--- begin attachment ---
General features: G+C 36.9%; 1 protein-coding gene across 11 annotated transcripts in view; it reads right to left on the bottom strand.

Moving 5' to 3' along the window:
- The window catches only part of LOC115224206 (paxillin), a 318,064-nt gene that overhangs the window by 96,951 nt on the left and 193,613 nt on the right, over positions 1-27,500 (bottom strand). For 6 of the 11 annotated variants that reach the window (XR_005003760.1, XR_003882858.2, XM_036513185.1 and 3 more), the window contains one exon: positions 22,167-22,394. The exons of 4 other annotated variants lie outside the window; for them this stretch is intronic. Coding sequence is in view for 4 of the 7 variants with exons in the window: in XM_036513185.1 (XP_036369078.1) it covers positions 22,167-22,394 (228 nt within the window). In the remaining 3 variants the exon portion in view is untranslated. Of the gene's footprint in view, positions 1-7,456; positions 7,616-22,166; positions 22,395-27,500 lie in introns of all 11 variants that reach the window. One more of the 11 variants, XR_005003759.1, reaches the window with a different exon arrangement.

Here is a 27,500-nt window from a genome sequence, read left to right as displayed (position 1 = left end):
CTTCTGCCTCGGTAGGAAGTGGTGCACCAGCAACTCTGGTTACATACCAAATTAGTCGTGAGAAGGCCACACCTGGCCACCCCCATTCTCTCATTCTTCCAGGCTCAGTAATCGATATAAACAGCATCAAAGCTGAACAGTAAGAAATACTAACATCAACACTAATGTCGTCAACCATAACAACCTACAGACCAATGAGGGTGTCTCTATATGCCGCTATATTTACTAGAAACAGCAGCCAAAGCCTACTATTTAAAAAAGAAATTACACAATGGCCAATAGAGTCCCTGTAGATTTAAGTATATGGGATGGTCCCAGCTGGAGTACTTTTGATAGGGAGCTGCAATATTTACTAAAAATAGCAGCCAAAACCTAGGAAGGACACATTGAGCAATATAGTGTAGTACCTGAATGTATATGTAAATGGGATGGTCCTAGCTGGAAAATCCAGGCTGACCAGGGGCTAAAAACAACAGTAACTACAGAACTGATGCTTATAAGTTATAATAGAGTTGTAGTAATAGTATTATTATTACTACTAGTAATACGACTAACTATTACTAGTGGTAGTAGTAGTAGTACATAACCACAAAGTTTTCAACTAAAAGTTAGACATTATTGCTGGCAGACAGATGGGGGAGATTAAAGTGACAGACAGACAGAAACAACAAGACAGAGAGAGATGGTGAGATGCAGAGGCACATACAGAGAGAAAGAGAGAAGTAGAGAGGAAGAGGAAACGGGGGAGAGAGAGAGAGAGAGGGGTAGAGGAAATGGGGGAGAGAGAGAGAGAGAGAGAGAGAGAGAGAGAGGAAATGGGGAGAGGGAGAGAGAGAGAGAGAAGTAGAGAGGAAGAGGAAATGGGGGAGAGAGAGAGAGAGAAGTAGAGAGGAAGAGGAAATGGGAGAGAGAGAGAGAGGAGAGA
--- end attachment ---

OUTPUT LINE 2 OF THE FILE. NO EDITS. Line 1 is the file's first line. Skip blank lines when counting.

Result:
Moving 5' to 3' along the window: